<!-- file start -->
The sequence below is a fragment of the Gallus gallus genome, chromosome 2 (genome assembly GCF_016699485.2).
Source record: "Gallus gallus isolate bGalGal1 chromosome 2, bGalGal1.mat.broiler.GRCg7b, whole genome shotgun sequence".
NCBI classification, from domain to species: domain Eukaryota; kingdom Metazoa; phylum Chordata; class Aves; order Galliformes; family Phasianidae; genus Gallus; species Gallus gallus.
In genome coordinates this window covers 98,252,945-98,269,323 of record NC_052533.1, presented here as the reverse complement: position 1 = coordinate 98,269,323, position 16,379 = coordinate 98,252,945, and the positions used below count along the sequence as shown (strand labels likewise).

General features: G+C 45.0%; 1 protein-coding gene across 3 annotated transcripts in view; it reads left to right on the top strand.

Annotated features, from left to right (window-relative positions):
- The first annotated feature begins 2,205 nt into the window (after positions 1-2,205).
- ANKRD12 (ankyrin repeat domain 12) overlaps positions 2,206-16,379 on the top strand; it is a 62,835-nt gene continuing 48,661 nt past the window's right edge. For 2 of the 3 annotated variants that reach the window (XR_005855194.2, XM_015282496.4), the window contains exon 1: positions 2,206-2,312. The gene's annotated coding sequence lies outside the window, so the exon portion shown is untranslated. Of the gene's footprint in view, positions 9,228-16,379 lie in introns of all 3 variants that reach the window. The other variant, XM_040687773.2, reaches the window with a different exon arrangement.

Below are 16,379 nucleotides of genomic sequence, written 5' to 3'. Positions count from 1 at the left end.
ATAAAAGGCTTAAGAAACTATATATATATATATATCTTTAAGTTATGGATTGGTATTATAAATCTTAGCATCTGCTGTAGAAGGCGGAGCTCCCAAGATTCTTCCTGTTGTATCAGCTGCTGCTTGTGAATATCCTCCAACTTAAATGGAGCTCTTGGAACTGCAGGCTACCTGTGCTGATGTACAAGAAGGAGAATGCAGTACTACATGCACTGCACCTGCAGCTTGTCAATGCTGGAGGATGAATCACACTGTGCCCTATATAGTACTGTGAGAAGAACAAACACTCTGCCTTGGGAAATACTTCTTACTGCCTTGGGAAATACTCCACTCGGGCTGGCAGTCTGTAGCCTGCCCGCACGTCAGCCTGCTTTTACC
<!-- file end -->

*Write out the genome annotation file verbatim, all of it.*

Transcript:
The sequence below is a fragment of the Gallus gallus genome, chromosome 2 (genome assembly GCF_016699485.2).
Source record: "Gallus gallus isolate bGalGal1 chromosome 2, bGalGal1.mat.broiler.GRCg7b, whole genome shotgun sequence".
NCBI classification, from domain to species: domain Eukaryota; kingdom Metazoa; phylum Chordata; class Aves; order Galliformes; family Phasianidae; genus Gallus; species Gallus gallus.
In genome coordinates this window covers 98,252,945-98,269,323 of record NC_052533.1, presented here as the reverse complement: position 1 = coordinate 98,269,323, position 16,379 = coordinate 98,252,945, and the positions used below count along the sequence as shown (strand labels likewise).

General features: G+C 45.0%; 1 protein-coding gene across 3 annotated transcripts in view; it reads left to right on the top strand.

Annotated features, from left to right (window-relative positions):
- The first annotated feature begins 2,205 nt into the window (after positions 1-2,205).
- ANKRD12 (ankyrin repeat domain 12) overlaps positions 2,206-16,379 on the top strand; it is a 62,835-nt gene continuing 48,661 nt past the window's right edge. For 2 of the 3 annotated variants that reach the window (XR_005855194.2, XM_015282496.4), the window contains exon 1: positions 2,206-2,312. The gene's annotated coding sequence lies outside the window, so the exon portion shown is untranslated. Of the gene's footprint in view, positions 9,228-16,379 lie in introns of all 3 variants that reach the window. The other variant, XM_040687773.2, reaches the window with a different exon arrangement.

Below are 16,379 nucleotides of genomic sequence, written 5' to 3'. Positions count from 1 at the left end.
ATAAAAGGCTTAAGAAACTATATATATATATATATCTTTAAGTTATGGATTGGTATTATAAATCTTAGCATCTGCTGTAGAAGGCGGAGCTCCCAAGATTCTTCCTGTTGTATCAGCTGCTGCTTGTGAATATCCTCCAACTTAAATGGAGCTCTTGGAACTGCAGGCTACCTGTGCTGATGTACAAGAAGGAGAATGCAGTACTACATGCACTGCACCTGCAGCTTGTCAATGCTGGAGGATGAATCACACTGTGCCCTATATAGTACTGTGAGAAGAACAAACACTCTGCCTTGGGAAATACTTCTTACTGCCTTGGGAAATACTCCACTCGGGCTGGCAGTCTGTAGCCTGCCCGCACGTCAGCCTGCTTTTACC